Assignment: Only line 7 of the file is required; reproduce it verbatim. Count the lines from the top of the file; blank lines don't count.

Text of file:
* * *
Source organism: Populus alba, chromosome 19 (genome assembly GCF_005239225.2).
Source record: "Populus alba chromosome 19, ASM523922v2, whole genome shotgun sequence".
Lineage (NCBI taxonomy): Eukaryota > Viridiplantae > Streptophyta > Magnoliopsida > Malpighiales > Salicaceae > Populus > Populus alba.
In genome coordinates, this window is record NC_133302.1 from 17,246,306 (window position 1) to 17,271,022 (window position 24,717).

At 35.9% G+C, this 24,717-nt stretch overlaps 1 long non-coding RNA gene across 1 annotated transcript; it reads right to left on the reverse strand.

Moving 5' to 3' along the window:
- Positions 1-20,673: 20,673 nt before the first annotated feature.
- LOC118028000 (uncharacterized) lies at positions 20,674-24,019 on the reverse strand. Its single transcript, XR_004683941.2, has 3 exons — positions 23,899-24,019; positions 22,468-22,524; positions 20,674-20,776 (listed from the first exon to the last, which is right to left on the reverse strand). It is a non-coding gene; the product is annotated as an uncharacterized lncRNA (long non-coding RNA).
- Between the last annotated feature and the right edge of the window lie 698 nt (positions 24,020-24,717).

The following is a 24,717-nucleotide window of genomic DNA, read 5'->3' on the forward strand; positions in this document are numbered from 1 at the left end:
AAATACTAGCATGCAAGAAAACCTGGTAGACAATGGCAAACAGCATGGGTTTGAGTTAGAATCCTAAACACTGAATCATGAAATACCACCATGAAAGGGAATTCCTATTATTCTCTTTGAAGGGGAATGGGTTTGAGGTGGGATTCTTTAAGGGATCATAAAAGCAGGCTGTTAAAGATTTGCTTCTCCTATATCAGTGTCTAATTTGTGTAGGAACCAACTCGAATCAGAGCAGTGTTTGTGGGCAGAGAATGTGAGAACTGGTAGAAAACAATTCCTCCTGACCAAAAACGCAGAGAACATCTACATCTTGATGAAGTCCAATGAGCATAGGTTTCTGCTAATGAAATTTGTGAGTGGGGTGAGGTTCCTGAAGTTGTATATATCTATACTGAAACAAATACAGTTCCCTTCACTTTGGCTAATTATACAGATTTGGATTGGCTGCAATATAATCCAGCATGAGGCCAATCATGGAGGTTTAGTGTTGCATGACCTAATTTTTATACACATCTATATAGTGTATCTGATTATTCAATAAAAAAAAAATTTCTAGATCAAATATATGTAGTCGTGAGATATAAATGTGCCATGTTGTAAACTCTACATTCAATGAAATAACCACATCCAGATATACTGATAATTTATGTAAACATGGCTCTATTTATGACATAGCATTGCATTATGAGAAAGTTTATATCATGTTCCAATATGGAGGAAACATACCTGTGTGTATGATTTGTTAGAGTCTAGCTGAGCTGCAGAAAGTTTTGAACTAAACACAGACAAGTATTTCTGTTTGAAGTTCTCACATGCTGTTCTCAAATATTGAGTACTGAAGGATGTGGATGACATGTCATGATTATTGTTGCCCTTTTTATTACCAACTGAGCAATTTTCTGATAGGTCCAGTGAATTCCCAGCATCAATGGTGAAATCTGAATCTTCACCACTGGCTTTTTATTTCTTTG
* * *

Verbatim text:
- Positions 1-20,673: 20,673 nt before the first annotated feature.